The 188th episode of our 12 Questions segment features producer One Million Toys.

One Million Toys

1. How old are you, where are you living and how long have you been producing and Djing?

28 years old, living in Be’er Sheva, Israel. I have been at it since I was 13 years old or so, about 15 years of messing around with it and 11 years or so under various aliases (Xetro/Fr(Ohm)age) trying as best as I can to produce music I love to dance to and have fun with.

2. Where do your musical roots lie, what are your first memories of electronic music and when did you know you wanted to pursue it seriously? Are there any particular productions or artists from the past that really made you think to yourself ‘this is what I want to do.”

I got classical training playing the French Horn for about 9 years, I remember listening to my favorite game’s soundtracks, like “MechWarrior: 2 Mercenaries” Alongside with Tiesto’s and Armin’s early days, and of course all the GU editions from parties I could not attend and experience at that age. The image I have in my mind since then, of an awesome journey in a tribal dancing gathering still guides me to this day when making music.
I think my greatest inspirations for starting off were the guys (John Digweed/Dave Seaman/Nick Warren to name a few) back then that brought to life new types of music which was both nerdy and awesome at the same time, being able to put out those awesome sounds into music unlike writing a piece for some instruments was a thing I knew I wanted to take part of and make. It’s just awesome to be able to make the things that you can hear in your head come to life, it’s like a personal trip inside the creator’s head and thoughts when done properly.

3. How difficult was learning to produce for you in the beginning? Did you take any Audio Engineering programs or production courses to help you out or are you pretty much self taught? And did anyone give any advice early on that really helped?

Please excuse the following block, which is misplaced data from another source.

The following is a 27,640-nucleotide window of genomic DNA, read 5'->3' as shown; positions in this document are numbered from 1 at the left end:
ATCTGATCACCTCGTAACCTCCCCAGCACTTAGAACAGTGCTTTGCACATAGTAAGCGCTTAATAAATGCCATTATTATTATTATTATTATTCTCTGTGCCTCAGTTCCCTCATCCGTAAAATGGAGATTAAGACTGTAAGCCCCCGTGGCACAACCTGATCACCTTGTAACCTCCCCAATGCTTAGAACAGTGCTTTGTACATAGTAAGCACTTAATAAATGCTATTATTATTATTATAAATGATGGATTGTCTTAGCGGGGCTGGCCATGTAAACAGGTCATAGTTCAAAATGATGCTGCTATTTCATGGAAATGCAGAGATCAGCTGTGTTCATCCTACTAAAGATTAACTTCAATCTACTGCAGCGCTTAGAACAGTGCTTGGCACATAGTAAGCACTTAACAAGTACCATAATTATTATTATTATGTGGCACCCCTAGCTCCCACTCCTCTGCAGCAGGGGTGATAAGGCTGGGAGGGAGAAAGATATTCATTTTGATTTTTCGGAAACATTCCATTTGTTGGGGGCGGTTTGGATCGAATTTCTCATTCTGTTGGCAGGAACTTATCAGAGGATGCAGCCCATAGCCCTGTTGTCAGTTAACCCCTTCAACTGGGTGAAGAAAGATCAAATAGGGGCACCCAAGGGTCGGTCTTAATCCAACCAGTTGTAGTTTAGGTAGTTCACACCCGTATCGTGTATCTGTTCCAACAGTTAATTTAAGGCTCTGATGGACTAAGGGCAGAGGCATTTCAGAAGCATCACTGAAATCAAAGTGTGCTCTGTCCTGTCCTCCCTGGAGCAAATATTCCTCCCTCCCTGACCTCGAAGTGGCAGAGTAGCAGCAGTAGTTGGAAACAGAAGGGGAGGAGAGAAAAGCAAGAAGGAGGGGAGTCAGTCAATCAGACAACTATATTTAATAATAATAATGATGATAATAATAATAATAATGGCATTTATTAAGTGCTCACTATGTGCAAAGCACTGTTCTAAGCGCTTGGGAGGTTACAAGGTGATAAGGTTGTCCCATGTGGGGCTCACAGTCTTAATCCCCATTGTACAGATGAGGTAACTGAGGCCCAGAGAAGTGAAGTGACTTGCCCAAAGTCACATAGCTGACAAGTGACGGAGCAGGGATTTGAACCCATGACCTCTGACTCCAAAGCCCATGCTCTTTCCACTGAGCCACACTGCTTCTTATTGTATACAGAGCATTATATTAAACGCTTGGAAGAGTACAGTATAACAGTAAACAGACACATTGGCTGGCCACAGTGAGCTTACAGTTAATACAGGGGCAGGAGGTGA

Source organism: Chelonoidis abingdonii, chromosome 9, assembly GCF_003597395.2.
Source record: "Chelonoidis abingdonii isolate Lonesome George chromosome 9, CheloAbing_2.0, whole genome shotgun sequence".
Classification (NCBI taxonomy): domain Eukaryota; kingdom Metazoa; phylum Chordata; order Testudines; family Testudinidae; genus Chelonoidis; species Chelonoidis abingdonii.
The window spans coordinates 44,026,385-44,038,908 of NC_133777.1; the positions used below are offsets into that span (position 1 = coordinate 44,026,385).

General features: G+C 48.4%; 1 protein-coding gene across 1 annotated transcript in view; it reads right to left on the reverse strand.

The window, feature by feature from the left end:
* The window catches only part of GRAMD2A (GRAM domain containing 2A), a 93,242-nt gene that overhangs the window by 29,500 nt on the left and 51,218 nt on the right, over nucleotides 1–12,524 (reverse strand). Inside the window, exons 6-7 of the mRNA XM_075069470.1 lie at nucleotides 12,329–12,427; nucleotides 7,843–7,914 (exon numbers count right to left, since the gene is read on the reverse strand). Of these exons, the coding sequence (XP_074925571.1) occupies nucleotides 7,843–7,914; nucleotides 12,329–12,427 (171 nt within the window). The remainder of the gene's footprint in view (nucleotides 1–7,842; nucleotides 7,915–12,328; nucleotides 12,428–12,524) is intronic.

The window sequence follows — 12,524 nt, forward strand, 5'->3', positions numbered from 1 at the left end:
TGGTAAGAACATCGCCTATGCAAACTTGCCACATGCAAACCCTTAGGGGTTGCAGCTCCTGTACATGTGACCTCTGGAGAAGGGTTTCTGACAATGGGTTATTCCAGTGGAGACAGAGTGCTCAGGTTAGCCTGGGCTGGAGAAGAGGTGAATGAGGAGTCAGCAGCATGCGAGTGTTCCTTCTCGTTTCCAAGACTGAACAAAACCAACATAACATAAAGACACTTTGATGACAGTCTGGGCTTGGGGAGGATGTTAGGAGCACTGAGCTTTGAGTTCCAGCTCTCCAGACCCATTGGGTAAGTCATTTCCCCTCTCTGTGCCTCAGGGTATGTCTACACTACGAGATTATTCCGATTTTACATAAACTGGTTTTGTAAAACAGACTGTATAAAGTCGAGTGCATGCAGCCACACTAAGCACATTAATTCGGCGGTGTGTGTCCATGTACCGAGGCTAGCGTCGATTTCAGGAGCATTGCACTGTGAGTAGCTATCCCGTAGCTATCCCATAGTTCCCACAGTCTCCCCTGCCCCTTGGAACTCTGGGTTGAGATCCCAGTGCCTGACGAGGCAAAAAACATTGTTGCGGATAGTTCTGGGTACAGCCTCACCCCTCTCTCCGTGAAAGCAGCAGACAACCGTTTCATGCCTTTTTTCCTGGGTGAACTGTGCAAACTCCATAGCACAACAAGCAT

Very much self-taught production wise, I did learn how to play the French horn on a semi-pro level, but never reached that “Virtuoso” level as a player. I read a lot of technical data about sound, synths, equipment, anything that had some tech in it related to music I wanted to know inside out. I would usually read about a technique or a sound and went to try it right away on that poor computer I had at home. I used to hang out in production forums and read and write about DJing and producing. A lot of people gave me great advices through the years, some good advices I got were from guys usually not that into the technical side like I was, like learning to listen to the music itself and how to build a proper set with a story that actually gets from point A to point B and always have clear goals when making music or performing to a crowd.

4. What parts of the production process do you find the most difficult and what comes easiest for you? When you do hit a creative block what helps you through it?

I think the hardest part for me today is actually sitting down to produce, these days I set a timer to limit my time spent on each project so I can get to them all and not neglect some ideas I had and haven’t had time to develop. The easiest is probably designing the melodies, harmonies and sounds which is the most rewarding process for me, feels a lot like painting, turning knobs around and morphing sounds from one color to another. I usually hit the creative block after having built an Idea and now have to add basic and complex rhythm elements, sometimes it goes smoothly, sometimes I have to force myself just drop sounds in their basic locations (Hihats, percussions, shakers, whatever fits the vibe) and just go with it until it inspires me to do something differently or not, rhythm wise.